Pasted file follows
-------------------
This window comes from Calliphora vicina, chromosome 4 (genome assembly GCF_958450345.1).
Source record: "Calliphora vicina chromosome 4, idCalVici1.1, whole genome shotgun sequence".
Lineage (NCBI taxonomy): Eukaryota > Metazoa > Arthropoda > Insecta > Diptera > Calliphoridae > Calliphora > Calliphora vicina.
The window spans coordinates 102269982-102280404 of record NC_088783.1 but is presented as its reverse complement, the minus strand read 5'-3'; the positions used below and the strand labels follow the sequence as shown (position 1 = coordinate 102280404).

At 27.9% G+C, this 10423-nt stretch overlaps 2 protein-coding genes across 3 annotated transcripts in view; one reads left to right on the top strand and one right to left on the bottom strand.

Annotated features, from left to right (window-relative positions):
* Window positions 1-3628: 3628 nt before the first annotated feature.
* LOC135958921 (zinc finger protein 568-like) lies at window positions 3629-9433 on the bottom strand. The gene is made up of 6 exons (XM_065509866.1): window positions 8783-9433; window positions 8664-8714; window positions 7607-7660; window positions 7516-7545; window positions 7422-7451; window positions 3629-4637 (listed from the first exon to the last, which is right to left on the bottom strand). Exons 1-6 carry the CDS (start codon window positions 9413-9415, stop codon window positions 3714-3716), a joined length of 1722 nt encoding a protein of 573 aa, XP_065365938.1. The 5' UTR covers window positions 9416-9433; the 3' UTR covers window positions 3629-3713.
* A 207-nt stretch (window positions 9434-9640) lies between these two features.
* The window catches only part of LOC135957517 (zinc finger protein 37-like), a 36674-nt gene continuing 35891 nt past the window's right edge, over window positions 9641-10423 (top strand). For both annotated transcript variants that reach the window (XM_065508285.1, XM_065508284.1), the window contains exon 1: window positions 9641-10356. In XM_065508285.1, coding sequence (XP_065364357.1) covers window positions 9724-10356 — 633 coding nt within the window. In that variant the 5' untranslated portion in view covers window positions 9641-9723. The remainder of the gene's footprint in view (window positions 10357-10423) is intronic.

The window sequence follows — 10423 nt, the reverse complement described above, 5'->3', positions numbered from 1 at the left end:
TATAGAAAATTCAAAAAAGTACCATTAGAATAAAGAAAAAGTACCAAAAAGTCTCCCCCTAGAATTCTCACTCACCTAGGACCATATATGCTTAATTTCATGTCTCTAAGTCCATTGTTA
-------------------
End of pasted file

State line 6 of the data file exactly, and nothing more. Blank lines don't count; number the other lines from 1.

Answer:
Annotated features, from left to right (window-relative positions):